Saturday, March 24, 2012

A Few Heirloom Asian Greens

This was my first experience growing Asian greens in Kihei.
And surprisingly, they were tolerant of our fall and winter climate.

30 days from seed

Tatsoi is my new favorite green - it's great in salads and so tasty when sauteed in olive oil or butter. It's a cool season green and I thought it might be sensitive to the intense afternoon sun so I planted it with full sun in the morning and shade in the afternoon. The plants didn't form the short classic rosette in the Kihei climate but they didn't bolt either.

 I planted Tatsoi seeds from October through February with good results. I planted it individually and in salad green mixes - it grew really fast.

Choi Sum
45 days from seed

Choi Sum brings back memories of eating really ono dim sum in Honolulu. It's a popular cart item in many Chinese restaurants that serve dim sum for lunch. They prepare Choi Sum by blanching or steaming it in a bamboo basket and serve it with oyster sauce.

Choi Sum grew fast too - so fast it was hard to get the right timing for harvesting the plants before the flowers sprung out. I planted seeds in full sun from October through February.

Ching Chang Bok Choy
75 days from seed

I grew 2 types of small bok choy that were noted to have good heat tolerance. Ho Tau Bok was so bitter it was inedible but Ching Chang was really good. Ching Chang could be harvested early or at maturity. The plants began to form a flower head at 2.5 months.

I planted bok choy in full sun from October through January.

Gai Lan
Ready to harvest at 60 days from seed

Gai Lan is a Chinese broccoli. It's not like a typical western type of broccoli as it produces a very small flower head and few side-shoots. The plants were almost ornamental with lovely paddle shaped leaves and stalks of white flowers. They grew as large as a typical broccoli plant but the draw-back to Gai Lan, at least in the Kihei climate, is that it didn't produce much broccoli.

I planted Gai Lan in full sun from October through January.

All of these Asian greens can be grown in containers. I also grew Tatsoi and Choi Sum hydroponically in a simple and inexpensive set up that can be found here:
An Inexpensive Hydroponic Method for Growing Salad Greens 


  1. Hi Jane,

    Thanks for the update. Those greens look great! I'll have to remember to try planting some of those bok choy varieties on Maui next winter...

    We just had nine days of record-breaking warm temperatures in Chicago. Predictably, there were over 40 gun-related incidents in the city over the previous weekend. Maybe it's a good thing temperatures are cooling down. I'm so glad people on Maui don't have to deal with this kind of thing.


  2. Hi Chicago Transplant! Bok Choy will probably grow really well for you all year in Pukalani. I can't believe how warm it was this winter all through the US. It was pretty hot in Kihei. That's awful that there were 40 shootings over the weekend. I'm so spoiled living on Maui - we have so few incidents like that here.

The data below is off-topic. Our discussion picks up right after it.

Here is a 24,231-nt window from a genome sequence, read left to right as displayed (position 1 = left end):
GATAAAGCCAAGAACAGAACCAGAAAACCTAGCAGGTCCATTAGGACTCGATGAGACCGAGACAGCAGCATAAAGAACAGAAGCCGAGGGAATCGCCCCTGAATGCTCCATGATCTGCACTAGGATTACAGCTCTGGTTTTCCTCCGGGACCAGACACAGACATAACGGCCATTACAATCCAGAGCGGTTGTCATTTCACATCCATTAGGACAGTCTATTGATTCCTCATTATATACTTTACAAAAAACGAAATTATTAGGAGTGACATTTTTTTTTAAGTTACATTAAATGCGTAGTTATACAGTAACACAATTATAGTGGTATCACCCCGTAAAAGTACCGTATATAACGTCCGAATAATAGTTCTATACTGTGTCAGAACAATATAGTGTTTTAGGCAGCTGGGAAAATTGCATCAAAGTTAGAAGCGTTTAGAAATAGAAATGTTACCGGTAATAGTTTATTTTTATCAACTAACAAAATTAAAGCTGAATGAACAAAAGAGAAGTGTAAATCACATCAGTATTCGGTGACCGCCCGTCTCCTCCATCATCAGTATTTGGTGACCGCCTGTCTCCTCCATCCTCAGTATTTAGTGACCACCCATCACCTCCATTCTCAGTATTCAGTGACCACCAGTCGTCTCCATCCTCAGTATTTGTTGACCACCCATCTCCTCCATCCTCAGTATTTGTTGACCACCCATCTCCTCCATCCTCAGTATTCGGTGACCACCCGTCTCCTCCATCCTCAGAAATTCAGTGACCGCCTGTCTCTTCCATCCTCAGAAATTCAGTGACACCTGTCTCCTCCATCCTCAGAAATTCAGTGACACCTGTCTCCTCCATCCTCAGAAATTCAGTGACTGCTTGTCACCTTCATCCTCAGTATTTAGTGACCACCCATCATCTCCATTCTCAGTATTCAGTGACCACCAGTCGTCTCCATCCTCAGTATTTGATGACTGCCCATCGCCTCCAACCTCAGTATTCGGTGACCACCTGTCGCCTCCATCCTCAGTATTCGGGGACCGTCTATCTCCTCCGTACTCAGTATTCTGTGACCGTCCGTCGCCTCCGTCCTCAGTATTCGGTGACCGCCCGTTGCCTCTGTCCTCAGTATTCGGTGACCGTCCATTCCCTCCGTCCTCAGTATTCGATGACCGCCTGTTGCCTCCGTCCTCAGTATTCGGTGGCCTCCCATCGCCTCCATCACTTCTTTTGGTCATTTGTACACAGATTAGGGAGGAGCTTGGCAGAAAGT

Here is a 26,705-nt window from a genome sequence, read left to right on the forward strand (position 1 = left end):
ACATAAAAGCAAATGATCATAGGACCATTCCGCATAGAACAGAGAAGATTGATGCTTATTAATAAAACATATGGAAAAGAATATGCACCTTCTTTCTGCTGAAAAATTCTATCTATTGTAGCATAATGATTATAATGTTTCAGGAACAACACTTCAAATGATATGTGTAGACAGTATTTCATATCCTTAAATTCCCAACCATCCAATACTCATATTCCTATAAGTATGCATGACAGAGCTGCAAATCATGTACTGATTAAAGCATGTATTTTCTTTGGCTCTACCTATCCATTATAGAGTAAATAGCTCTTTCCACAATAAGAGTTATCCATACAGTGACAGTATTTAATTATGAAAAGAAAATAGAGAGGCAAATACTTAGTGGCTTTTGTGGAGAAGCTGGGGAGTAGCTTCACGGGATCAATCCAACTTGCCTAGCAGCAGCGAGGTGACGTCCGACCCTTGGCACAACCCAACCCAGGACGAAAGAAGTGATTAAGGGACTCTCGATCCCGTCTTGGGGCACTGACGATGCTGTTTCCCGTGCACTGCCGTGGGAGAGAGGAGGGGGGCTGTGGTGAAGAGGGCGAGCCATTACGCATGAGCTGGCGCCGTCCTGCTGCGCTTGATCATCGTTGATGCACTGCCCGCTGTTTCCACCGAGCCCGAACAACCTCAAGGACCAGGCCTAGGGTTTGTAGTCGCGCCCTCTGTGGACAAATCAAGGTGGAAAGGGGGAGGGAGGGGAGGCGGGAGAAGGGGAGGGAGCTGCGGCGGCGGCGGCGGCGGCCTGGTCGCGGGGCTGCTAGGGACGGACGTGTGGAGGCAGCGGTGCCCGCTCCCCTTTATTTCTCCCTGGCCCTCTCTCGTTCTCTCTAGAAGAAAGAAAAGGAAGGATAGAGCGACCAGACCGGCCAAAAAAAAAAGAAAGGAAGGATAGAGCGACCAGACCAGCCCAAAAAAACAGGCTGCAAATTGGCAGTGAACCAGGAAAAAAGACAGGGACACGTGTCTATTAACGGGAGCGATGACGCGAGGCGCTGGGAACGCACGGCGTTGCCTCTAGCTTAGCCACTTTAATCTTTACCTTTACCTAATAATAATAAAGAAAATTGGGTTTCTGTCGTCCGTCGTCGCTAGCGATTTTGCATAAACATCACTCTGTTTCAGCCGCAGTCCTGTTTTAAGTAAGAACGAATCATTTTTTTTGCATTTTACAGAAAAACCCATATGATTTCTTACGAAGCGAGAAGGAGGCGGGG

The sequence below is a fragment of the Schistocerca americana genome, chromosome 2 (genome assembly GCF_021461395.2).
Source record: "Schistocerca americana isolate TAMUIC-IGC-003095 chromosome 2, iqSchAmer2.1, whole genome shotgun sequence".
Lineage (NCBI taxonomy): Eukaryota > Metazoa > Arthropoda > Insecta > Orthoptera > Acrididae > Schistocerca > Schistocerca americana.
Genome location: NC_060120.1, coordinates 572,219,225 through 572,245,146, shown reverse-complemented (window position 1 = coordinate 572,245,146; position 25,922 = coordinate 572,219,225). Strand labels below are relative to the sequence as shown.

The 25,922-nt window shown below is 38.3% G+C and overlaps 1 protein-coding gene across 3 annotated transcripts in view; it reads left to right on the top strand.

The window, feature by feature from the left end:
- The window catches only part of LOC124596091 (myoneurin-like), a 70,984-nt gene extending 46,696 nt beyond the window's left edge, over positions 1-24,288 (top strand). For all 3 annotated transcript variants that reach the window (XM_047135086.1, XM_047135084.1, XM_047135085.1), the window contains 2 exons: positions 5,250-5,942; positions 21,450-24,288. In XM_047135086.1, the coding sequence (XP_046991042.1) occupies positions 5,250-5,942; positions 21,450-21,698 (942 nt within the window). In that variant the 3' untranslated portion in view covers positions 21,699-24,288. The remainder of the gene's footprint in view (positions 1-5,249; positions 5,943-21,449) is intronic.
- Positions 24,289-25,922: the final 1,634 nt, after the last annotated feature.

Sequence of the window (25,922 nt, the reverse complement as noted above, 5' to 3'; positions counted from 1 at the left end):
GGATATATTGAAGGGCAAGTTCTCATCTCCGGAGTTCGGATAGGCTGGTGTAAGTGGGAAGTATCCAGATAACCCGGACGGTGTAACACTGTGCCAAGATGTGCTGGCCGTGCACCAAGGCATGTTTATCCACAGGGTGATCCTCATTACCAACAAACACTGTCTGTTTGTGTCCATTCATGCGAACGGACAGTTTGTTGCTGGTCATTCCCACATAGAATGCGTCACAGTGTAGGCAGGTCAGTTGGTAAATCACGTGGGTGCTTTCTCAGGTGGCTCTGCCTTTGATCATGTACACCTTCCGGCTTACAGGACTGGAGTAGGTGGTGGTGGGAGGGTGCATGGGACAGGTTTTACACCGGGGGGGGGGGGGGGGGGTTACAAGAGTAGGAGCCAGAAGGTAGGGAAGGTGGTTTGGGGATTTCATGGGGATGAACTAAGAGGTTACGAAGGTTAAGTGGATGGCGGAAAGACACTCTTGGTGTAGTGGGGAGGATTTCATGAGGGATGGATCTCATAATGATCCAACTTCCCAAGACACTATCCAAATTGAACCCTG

3. Ching chang? Never heard of them... But they do look really pretty. I must look around to see if I can find the seeds too. Do they taste like the normal Bok Choy?

  4. Hi Sri! The seeds are from Baker Creek
    It can be harvested early or at maturity. I really like this variety - it had a mild flavor and wasn't bitter at all.

  5. Your Choy sum looks really leafy with thick stalks. Mine don't get that big and then it starts to flower. Beautiful Asian greens..

  6. I grew tatsoi for the first time this past winter. It really does seem to tolerant just about anything.

  7. Growing Choy Sum here is always tricky. But tatsoi is usually easy to grow, and one of my favorites.

  8. Hi Linda! I think choi sum is either heat sensitive or day length sensitive. The seeds I planted in the fall grew fairly large before they flowered. But the seeds I planted in February were about half the size and they flowered within 30 days instead of 45+.

    Hi Robin! Tatsoi is a really interesting green. I hope you liked it - I just love the stuff. It's so cool that it grows in just about any climate.

    Hi Dave! It was hard to figure out when to harvest the choy sum before it flowered. I had never eaten tatsoi before I grew it and it was so ono!

  9. It's very interesting blog ,great information thanks for sharing this post.Activities in Maui

  10. Your blog made more interested in gardening and growing backyard vegetables such as these. No need to buy from market if I can grow leafy greens just in my backyard. Thank you for sharing your thoughts.

    1. I'm so happy my blog inspired you! It's easy to grow greens and they are so much fresher when you grow them yourself.